Initiatives such as the Protected Food Name scheme can give suppliers a unique selling point, argues Caroline Flint

Readers of The Grocer know how important decent food is to the British public. It is one of the last things people cut down on when money is tight.

There are good reasons for this. Food and drink bring friends and family together. It's a little pick-me-up after a hard day, and an inexpensive treat when things go well.

Having said that, during a recession it's more important than ever for retailers to offer consumers the right products at a quality level they can trust. Yesterday, the EU gave food producers and retailers a way of doing just that with its EU Protected Food Name Scheme.

I love regionally produced food, and look out for it when shopping. British food and drink has a rich history - with many products associated with a particular area. From Cornish pasties to Melton Mowbray pork pies, these products have a distinctive quality people look for.

From this week, shoppers will be able to tell from the label whether they're getting the real thing, as all PFN-registered products will carry a mark of provenance.

Food producers can apply to the EU to register the names of their regional or traditional recipe products. It's a bit like getting a patent on an invention, in that it prevents others from copying the product and using the name. It enables the producer to put a label on their foods that guarantees the authenticity and origin of their product.

To receive protected status, food and drink producers need to show that their product has specific characteristics or ingredients, often linked to a certain geographical zone. The UK currently has 37 products registered, including Stilton cheese, Kentish ale and Cornish clotted cream. A further 40 applications have been made and the Government is keen to see more of our unique British foods protected. I know many food retailers already support local food producers. Encouraging them to apply can only benefit retailers and producers alike.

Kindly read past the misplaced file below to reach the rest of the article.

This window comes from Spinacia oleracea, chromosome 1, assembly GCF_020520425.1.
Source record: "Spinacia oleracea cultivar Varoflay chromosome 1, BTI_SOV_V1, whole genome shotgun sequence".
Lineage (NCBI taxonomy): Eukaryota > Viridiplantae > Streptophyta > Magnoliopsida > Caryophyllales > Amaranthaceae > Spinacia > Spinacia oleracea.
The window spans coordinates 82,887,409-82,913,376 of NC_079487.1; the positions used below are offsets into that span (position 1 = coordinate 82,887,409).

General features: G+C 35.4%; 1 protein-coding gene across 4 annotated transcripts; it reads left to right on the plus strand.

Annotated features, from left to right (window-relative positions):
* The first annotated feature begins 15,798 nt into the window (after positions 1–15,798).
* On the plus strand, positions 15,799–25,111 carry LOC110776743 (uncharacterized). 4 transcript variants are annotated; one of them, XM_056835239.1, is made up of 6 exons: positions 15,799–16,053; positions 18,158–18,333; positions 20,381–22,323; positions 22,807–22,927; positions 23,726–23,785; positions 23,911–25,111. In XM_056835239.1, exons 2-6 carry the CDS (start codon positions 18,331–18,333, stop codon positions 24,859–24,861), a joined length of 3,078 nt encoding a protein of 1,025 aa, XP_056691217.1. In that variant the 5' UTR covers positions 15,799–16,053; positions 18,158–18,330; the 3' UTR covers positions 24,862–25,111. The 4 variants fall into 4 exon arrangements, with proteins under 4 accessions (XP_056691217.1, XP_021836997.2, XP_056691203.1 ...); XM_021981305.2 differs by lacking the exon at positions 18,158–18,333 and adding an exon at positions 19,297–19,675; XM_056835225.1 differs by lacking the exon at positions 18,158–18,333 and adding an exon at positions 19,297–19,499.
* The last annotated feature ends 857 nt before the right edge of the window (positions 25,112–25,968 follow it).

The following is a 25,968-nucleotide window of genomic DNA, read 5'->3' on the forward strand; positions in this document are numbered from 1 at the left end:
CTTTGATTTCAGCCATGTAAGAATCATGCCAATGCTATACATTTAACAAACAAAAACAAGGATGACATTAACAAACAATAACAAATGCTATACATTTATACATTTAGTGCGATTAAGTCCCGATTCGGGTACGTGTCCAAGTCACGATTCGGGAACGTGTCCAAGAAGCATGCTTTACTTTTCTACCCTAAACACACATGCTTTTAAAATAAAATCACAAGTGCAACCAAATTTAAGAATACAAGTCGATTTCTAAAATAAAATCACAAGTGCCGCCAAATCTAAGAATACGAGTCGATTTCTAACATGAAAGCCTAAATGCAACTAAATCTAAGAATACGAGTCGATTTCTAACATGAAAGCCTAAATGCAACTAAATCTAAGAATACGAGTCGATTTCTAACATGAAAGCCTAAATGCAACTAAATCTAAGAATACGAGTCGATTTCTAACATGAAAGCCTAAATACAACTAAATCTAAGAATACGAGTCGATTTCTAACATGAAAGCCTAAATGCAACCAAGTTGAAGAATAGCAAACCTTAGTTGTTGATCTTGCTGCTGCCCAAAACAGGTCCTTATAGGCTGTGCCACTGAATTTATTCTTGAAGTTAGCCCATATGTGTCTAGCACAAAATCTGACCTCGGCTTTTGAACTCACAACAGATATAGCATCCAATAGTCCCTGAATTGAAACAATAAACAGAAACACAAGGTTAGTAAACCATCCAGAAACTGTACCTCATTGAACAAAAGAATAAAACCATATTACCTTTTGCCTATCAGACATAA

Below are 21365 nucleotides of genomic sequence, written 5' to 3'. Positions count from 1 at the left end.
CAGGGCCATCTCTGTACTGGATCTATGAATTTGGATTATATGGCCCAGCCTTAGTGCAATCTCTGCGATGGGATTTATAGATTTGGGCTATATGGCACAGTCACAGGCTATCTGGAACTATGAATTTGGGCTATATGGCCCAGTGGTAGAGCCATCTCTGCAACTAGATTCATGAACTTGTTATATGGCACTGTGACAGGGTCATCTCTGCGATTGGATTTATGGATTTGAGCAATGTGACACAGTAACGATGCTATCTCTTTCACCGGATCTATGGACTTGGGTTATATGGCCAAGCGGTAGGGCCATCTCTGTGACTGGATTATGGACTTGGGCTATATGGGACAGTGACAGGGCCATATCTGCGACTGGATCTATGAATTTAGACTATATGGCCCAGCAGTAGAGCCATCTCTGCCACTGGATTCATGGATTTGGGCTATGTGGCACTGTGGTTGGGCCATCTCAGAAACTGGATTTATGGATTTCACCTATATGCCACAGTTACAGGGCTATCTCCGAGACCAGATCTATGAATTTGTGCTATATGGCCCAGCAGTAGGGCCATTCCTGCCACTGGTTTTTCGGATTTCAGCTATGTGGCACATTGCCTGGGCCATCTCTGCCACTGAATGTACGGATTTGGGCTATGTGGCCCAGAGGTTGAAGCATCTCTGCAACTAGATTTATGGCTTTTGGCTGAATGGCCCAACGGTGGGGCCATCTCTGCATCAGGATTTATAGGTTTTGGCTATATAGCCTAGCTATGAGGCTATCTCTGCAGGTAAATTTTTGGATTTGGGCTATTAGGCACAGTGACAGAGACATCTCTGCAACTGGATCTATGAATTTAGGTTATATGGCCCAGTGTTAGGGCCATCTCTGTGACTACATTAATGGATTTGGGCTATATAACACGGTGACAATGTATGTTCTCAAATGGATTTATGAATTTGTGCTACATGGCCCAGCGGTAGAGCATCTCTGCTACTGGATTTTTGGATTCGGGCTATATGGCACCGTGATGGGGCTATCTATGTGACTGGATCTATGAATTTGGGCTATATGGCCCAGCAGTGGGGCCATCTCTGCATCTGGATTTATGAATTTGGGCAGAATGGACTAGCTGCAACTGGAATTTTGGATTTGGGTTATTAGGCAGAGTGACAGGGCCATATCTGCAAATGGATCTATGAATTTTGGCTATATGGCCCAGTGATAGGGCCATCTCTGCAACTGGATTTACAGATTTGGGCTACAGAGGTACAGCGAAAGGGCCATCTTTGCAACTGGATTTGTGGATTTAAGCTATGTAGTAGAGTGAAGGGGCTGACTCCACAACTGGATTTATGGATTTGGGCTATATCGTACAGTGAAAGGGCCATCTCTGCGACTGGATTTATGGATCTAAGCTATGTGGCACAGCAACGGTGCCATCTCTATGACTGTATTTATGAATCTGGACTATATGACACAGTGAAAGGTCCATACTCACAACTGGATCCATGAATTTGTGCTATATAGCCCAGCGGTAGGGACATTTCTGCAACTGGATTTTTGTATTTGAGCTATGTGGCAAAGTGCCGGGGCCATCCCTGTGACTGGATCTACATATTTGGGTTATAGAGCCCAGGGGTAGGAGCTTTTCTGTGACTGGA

This scheme is just one more answer to those who question the value the UK gets from the EU. It's also a clear counter argument to those who feel EU membership takes away from being British. The scheme shows the opposite is true. It helps protect our Britishness, by ensuring our products are not undercut by cheap, inferior copies.

I recently talked with Stilton producers about how protection under the PFN scheme has affected them. Only six dairies in the East Midlands, using a centuries-old recipe, are licensed to produce blue Stilton. The PFN scheme gives the producers - and those who retail the product - a unique selling point.

This is just the latest in a long list of ways the EU is helping provide consumers with guarantees of food quality through safety and hygiene measures to regulations on additives and clear food labelling.

It's worth remembering that 10% of all UK jobs (3.5 million) are there because of our trade with the EU. Through EU membership, British manufacturers have tariff-free access to half a billion EU citizens - the largest trading bloc in the world.

Taking full advantage of measures such as the PFN scheme can give producers and retailers the edge they need not only survive, but thrive. Surely that's worth raising a glass of traditional ale to.

Caroline Flint MP is minister for Europe.
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